Many divers who become involved with underwater photography often find it difficult to verbally describe the beauty and mystery of the underwater world. So Photography is often considered a step towards conveying these experiences to friends, relatives, and the general public.
One of the most common goals of underwater photographers is to capture the spectacular vistas of the underwater world. Sweeping scenes of colorful reefs, the large and foreboding hulk of a shipwreck, or the majesty of a mother whale and her calf are some of the possibilities available to the intrepid photographer. A necessary piece of equipment for this type of photography is the wide-angle lens. The Nikonos 15mm or the Sea & See 15mm are two of the most commonly used models.
While these lenses do a fantastic job of capturing the scenes described above, there is another equally satisfying use of these lenses: Close Focus Wide-Angle photography.
Close Focus Wide Angle (CFWA) photography involves the use of these wide-angle lenses for photographing smaller subjects from a very short distance away. Because theses lenses allow for sharp focus from a distance as close as 12 inches, they can be used for fish portraits, reef close ups, personal diver portraits and other imaginative applications. In addition, since the adjustment necessary to switch from long distance to CFWA is made by a simple twist of the focus distance knob, a diver can be shooting wide angle photographs of a school of Hammerhead sharks one moment and quickly adjust to photographing a sedentary frogfish the next. No framers, close up attachments or extension tubes are necessary, and the results are equally beautiful.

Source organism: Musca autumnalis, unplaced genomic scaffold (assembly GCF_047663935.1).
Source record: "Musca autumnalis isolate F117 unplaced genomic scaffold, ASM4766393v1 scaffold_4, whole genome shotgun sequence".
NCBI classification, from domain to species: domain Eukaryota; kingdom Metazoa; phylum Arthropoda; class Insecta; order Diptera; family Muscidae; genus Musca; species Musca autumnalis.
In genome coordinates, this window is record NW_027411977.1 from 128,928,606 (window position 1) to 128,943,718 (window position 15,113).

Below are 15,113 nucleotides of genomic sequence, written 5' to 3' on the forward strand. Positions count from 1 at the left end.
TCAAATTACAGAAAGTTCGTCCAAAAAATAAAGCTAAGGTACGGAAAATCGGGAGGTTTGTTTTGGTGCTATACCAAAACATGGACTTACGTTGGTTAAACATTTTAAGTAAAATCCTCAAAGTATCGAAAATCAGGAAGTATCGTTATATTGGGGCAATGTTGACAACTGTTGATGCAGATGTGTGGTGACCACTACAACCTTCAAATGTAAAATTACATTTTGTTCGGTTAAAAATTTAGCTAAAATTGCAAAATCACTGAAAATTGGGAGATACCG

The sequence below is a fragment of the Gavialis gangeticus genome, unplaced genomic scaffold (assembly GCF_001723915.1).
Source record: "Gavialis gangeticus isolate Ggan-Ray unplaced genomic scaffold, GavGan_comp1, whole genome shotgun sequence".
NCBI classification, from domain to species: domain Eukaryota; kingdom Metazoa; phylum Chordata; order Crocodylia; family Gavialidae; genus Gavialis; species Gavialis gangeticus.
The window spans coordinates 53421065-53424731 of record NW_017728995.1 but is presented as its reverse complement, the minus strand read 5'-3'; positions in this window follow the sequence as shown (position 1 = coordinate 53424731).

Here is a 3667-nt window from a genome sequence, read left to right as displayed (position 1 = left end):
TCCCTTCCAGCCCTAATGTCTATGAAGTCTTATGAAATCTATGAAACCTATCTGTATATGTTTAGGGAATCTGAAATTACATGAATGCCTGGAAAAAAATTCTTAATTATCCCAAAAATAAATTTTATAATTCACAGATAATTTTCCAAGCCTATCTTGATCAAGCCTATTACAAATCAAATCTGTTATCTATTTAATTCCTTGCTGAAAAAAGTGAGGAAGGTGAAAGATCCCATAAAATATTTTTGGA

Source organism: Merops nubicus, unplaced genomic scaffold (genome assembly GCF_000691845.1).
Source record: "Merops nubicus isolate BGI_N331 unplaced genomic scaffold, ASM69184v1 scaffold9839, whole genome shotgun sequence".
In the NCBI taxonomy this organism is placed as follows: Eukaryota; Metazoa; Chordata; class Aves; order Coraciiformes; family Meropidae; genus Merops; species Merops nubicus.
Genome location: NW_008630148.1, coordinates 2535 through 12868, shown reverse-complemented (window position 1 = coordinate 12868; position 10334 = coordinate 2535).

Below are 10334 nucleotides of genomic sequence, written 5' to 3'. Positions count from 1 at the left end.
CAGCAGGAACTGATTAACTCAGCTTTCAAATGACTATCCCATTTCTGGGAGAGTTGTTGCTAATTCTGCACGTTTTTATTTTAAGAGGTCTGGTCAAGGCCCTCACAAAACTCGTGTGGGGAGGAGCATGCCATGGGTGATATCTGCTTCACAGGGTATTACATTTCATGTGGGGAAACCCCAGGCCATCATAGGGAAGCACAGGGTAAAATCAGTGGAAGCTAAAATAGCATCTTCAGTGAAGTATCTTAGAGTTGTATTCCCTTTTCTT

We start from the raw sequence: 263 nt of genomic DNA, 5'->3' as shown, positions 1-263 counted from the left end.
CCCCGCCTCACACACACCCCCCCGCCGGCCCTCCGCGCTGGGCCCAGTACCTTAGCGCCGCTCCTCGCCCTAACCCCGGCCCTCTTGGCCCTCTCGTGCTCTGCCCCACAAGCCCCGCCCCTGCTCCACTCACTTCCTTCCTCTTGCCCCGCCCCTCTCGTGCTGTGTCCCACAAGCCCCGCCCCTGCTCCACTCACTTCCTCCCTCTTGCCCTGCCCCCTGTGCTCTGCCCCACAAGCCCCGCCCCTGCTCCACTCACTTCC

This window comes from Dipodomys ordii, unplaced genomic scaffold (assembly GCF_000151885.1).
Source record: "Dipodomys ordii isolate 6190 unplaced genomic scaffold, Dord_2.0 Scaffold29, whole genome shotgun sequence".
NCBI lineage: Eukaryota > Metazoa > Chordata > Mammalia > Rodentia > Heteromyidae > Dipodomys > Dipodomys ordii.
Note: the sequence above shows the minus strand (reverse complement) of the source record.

For wide-angle photography, the UW-Nikkor 15mm lens is the sharpest and most distortion free lens on the market. It has an aperture range of f2.8 to f22 and can focus as close as 12 inches with an angle of coverage of 94 degrees. By comparison, the Sea & Sea 15mm lens has a slightly smaller aperture range (f3.5 to f22), but can also focus as close as 12 inches and is less expensive. Both lenses can be used to achieve outstanding results.
To use either of these two lenses, the photographer must employ an enhanced viewfinder since the Nikonos built in viewfinder does not offer the proper angle of coverage. While Nikon sells a 15mm compatible viewfinder, there are other alternatives on the market. Sea & Sea as well as Ikelite both make viewfinders that work well with either the UW-Nikkor 15mm or UW-Nikkor 20mm lenses. We prefer and use the Ikelite viewfinder because it has the largest optical viewing area of the three. Regardless of your choice, the use of a wide-angle viewfinder is necessary to properly compose photographs with these lenses.